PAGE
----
I recently posted about LinkedIn and how I use it; I recently was the recipient of a FREE month’s worth of LinkedIn Job Seeker Premium, and this post is about my experience with that. (NB: I am not paid by, or influenced by, anyone at LinkedIn, save possibly Daniel Tunkelang, who is their Head of Query Understanding and a wicked brilliant person. And no, he didn’t pay me to say that. It’s just that he’s an “influencer” of mine on LinkedIn).
The short of it is my free Premium Membership ends in four days and when it does I will let it end (or more accurately, I will proactively kill it). Much like other “free introductions” the feedback loop is a negative one: the assumption is if you don’t actively end it then it continues on, and bills your card appropriately. I am letting it end not because I do not feel it is a good program, but because it is not particularly useful for me.
First, the basics: LinkedIn Job Seeker Premium has a check sheet of the advantages of paid membership here. At $25/month (billed annually, so $300/year) it provides you with the ability to see who’s looked at your profile (the regular free membership shows you a subset), you can see full profiles of people up to 3rd degree, you can leverage LinkedIn’s “In Mail” and receive a bump of introductions, and a few assorted other UI niceties (up to 250 results per search, etc.).
For me the attraction was the ability to see everyone who has looked at my profile, and here’s the rub: it does show you everyone, but only if they want to be seen. For example, if someone has not logged in and/or is surfing anonymously, with Job Seeker Premium you will see an individual, faceless avatar saying “someone” looked at you; you will have no idea who they are. So if 12 total people looked at you and 3 were not logged in and/or were surfing anonymously, you see 9 photos/bios and 3 blank avatars. This is frustrating for someone who wants to inspect the inspectors, but totally understandable from an execution perspective: LI has no idea who you are until you are logged in, so there is no way to let someone else know who you are, either.
Then there’s the fact that I now know that “12” people looked at me, instead of “5”. I also get handy “last 90-day” graphs with informational snippets like “7 viewers had the title of Technology Manager” or “16 viewers work at Microsoft”. I can also parse out how they found me: search, 2nd or 3rd link, etc.
As part of Job Seeker Premium you get a little yellow and white icon in your search results (when people search for you, that is) that indicates you’re on Job Seeker. This should be a very large flag to any potential recruiters that you’re open to inquiry, and the inquiries just come flooding in, don’t they?
In my case, not. I did get one offer of a contract for Salesforce Development (something that is not anywhere on my profile; I have worked with SF developers on getting two Salesforces (Salesforceii?) to talk according to a set of business rules, but haven’t done it myself, thanks) in another state. For someone who has been Manager and above titled, etc. it was an odd request and reaffirms my belief that people don’t actually read.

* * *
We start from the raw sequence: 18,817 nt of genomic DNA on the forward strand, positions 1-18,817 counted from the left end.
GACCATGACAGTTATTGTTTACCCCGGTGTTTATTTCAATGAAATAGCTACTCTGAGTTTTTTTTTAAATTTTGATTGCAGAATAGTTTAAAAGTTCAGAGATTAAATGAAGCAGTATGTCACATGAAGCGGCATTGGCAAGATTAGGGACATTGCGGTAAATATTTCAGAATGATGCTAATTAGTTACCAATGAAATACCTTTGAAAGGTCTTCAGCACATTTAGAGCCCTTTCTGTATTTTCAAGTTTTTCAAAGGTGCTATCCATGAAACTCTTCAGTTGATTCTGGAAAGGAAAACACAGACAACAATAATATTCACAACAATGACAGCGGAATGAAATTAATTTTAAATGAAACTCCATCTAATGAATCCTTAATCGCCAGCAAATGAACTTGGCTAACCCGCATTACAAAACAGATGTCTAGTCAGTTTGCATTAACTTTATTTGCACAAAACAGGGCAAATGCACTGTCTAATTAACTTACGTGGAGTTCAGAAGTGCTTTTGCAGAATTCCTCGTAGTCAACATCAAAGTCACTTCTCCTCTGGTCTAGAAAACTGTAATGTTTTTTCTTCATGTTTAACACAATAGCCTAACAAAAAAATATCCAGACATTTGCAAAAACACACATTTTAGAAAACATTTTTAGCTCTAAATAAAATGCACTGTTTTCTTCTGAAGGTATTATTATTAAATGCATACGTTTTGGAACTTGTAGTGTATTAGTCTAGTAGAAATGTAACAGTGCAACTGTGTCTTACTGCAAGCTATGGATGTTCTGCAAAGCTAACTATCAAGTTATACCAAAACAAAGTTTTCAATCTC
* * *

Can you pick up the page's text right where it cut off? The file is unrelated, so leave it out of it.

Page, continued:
The other thing that messed with the experience is that I used this opportunity to update my profile and add on consulting work that I have been doing on the side (for about a year) and the recent appointment to a non-profit Board. This generated a bunch of “Congratulate Bobbie on her New Job” notices to those I was linked in to, and when your own best friend emails you to ask about your “new job” it’s time to add a control to the announcement features, methinks.
The rest of the features offered by Job Seeker Premium were unused and I’m not entirely clear how someone looking for a job would actually use them. To wit: as a free member, I can send in-mail to anyone I’m linked to, and can “hack” that by attempting to link to someone I don’t know (e.g., recruiter) and putting my introductory email in that “link to me” email. If I’m looking to get a job, rather than find someone for a job, I don’t know how useful it is for me to see the full profiles of 3rd-level linked people; I’m more interested in the recruiters seeing me. I’m not sure how the ability to see up to 250 people per search is useful, unless the proposition is that I will try to boost my 1st-linked numbers while job searching; even then, if you can’t find someone you worked with or know in the first 100 records then you have to question if they’ll even link to you.
Now, counterpoint and contrariwise: if I were not already gainfully employed (“Congratulate Bobbie on her new old job!”) and were actively networking and really trying to get employed, I would probably pay the $300 and then pay another $200 or so for a professional headshot, and possibly another $150 for a resume analyst. I would probably have a resume for every position type I was qualified for and interested in, and would make sure my LinkedIn profile was carefully agnostic (If you are angling for a Dev Manager job you probably don’t want to over-emphasize your writing skills vs. your coding skills).
This assumes that somehow I had the cash for that (remember it’s good to have a cushion for just-in-case) and have not been unemployed for some time. To that end, if money’s tight, I’d stick with regular LinkedIn at the free level: if someone thinks you’re what they’re looking for, the presence of the little yellow and white “in” icon is not going to further attract, or dissuade, them.